Just this morning I thought of two possible solutions for you. One is about creating an out of process COM object (EXE) using VB and encapsulate the whole console-story in that object. If the console quits, the object quits, but nobody really cares, right? And that only raises trappable errors, and that's what we were after.

Second is a solution probably way beyond the current scope, but depending on your needs easy to implement: simulate your own console. If it's only about informing the user, you can create a window similar to a console window and use the OEM font to make it look original.

But these two options all faint when I start talking about the one and only solution that is really to your needs (am I overacting?). The cure to all your illnesses: SetConsoleCtrlhandler!

That function does exactly what we need: it creates a handler (some kind of callback function in this case, that you have to provide yourself) that processes close, ctrl-c and ctrl-break messages. And you probably knew that you could also close it not only with the close-button but with ctrl-c/break, and those we are going to catch as well.

This story ends up way beyond moderate level of programming, and not knowing what your level is, I just provide you with the sample code I used while investigating:


'--MODULE
Option Explicit
Public Const CTRL_BREAK_EVENT = 1
Public Const CTRL_C_EVENT = 0
Public Const CTRL_CLOSE_EVENT = 2
Public Const CTRL_LOGOFF_EVENT = 5
Public Const CTRL_SHUTDOWN_EVENT = 6

Public Function HandlerRoutine(ByVal dwCtrlType As Long) As Long        'ByVal is VERY IMPORTANT!!!
    Select Case dwCtrlType
        Case CTRL_C_EVENT, CTRL_BREAK_EVENT
            HandlerRoutine = 1
           
        Case CTRL_CLOSE_EVENT
            HandlerRoutine = 1
            Form1.tmrShutDownDlg.Enabled = True
           
        Case CTRL_LOGOFF_EVENT, CTRL_SHUTDOWN_EVENT
            HandlerRoutine = 0
           
        Case Else
            MsgBox "A control event unknown and undocumented: " & dwCtrlType
            HandlerRoutine = 0
           
    End Select

End Function



'--FORM or whereever
Private Sub Command4_Click()
    Dim z As String, x As Long, i As Long
    Dim retval As Long
   
    AllocConsole
    x = GetStdHandle(STD_OUTPUT_HANDLE)
    z = "Hai how are you " + vbCrLf
    SetConsoleTitle ("Hello World")
   
   
    For i = 0 To 50
       WriteConsole x, z, Len(z), vbNull, vbNull
    Next
   
    retval = SetConsoleCtrlHandler(AddressOf HandlerRoutine, True)        'Return val nonzero: succes!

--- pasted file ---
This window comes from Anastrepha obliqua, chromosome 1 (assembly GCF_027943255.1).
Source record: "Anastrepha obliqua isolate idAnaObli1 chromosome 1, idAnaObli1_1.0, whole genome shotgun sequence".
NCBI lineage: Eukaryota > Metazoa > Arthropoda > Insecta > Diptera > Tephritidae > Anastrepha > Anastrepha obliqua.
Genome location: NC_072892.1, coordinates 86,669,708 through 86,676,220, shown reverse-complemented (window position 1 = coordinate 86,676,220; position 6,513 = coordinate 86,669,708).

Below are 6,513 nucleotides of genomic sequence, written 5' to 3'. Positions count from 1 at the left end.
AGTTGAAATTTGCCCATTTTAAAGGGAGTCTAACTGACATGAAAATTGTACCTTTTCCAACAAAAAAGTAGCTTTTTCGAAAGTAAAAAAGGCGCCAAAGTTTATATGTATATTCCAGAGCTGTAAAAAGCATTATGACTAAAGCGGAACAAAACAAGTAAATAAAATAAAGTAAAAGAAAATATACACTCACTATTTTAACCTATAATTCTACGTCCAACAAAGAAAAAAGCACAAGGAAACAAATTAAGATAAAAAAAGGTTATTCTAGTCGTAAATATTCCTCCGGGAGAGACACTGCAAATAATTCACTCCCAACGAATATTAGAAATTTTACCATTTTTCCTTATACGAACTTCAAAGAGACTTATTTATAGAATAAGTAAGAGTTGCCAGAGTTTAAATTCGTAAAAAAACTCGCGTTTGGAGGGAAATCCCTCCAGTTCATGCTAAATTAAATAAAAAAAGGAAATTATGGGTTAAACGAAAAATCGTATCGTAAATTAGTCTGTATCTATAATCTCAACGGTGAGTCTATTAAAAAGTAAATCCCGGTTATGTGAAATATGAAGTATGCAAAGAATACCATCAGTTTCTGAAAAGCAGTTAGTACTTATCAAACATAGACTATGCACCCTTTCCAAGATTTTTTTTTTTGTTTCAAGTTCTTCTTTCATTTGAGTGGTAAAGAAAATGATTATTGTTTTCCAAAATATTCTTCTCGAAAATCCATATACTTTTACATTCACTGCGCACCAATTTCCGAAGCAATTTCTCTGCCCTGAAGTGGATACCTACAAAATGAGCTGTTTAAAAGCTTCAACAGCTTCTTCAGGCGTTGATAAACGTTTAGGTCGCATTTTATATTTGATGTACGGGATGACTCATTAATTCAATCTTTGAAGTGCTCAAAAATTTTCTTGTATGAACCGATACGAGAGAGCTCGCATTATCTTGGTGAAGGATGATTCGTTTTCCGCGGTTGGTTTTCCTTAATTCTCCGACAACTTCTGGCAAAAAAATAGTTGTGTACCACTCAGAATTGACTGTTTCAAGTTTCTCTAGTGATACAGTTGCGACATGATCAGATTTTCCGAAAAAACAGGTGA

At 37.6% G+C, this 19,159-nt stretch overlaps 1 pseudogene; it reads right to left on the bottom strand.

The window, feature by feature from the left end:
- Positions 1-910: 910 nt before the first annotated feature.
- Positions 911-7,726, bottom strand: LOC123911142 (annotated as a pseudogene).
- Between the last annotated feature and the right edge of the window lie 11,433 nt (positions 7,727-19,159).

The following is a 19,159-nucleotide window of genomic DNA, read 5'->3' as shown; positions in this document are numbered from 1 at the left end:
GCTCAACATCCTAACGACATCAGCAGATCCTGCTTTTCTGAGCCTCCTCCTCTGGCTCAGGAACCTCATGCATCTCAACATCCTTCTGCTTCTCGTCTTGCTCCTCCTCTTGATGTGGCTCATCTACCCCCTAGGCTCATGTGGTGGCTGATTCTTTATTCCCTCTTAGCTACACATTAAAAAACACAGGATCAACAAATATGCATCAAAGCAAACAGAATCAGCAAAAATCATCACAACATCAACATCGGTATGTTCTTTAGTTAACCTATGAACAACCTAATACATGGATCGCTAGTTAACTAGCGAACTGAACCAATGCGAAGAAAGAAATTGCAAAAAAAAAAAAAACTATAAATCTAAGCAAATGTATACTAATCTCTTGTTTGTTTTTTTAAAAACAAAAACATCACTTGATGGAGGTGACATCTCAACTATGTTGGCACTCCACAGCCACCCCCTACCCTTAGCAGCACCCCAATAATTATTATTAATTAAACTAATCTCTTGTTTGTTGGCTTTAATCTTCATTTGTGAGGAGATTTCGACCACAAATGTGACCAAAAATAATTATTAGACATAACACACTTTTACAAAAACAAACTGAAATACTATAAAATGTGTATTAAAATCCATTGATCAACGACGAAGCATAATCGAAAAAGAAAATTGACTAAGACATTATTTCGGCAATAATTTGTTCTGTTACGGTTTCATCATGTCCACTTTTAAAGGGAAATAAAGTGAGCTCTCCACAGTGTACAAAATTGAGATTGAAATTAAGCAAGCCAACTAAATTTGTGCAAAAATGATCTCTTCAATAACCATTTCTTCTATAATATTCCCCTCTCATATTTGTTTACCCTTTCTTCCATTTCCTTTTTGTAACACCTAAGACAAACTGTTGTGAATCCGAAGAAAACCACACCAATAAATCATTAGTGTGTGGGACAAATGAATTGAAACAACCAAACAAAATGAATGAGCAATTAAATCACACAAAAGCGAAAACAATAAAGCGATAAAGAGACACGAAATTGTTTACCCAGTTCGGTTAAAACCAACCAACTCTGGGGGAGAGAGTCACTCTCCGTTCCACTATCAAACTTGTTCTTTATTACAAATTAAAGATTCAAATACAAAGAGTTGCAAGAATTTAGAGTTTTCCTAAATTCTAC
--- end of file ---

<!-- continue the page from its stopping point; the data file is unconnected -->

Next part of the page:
If retval = 0 Then
        MsgBox "Problem"
    End If
End Sub

Private Sub Command3_Click()
    FreeConsole
End Sub

Private Sub tmrShutDownDlg_Timer()
    Static count As Long
    Dim hwnd As Long, str As String
       
    str = "You tried to close it!" & vbCrLf
    count = count + 1
    If count > 100 Then         '5 seconds passed!
        tmrShutDownDlg.Enabled = False
        count = 0
    End If
   
    hwnd = FindWindow("#32770", "End Program - Hello World")
    If hwnd <> 0 Then
        SendMessage hwnd, WM_CLOSE, 0, 0
        WriteConsole GetStdHandle(STD_OUTPUT_HANDLE), str, Len(str), 0, 0
        If FindWindow("#32770", "End Program - Hello World") = 0 Then
            tmrShutDownDlg.Enabled = False
        End If
        count = 0           'There may have been more then one click on the close button, start again!
    End If
       
End Sub



I'll explain the code in the next post.
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abel earned 100 total points
Comment Utility
In chapters:

1. Set up your form
Create a new project and add two buttons to it. One with a caption "Allocate console" and one with the caption "Free console". Accidentally I named them Command4 and Command3 respectively.
Add a module to your project for the HandlerRoutine. This one MUST be in a module!
Add a timer to your form and call it tmrShutDownDlg. Copy and paste the code.
If you compile it, there will be some missing declarations, just look them up in the API viewer. For once, these definitions appeared to be correct.

1. SetConsoleCtrlHandler and HandlerRoutine
The heart of the solution. SetConsoleCtrlHandler does nothing more than setting a handler for the console that is attached to the current process.
HandlerRoutine must follow the specific form as I have given it, or crashes will be your share. Ie, I forgot ByVal, which appeared to be very sinfull of me! I should have known that forgetting byval could crash the app and it did. It took me some time to figure out why.

The function itself is pretty straightforward. A non-zero return value means that you have processed a control event, a zero return value means that you want the default handler to take care of it. As you see, I choose to let the system take care of it when it is logging of or shutting down. In all other cases, I'm in charge myself, and I do nothing.

2. A little twirk of the OS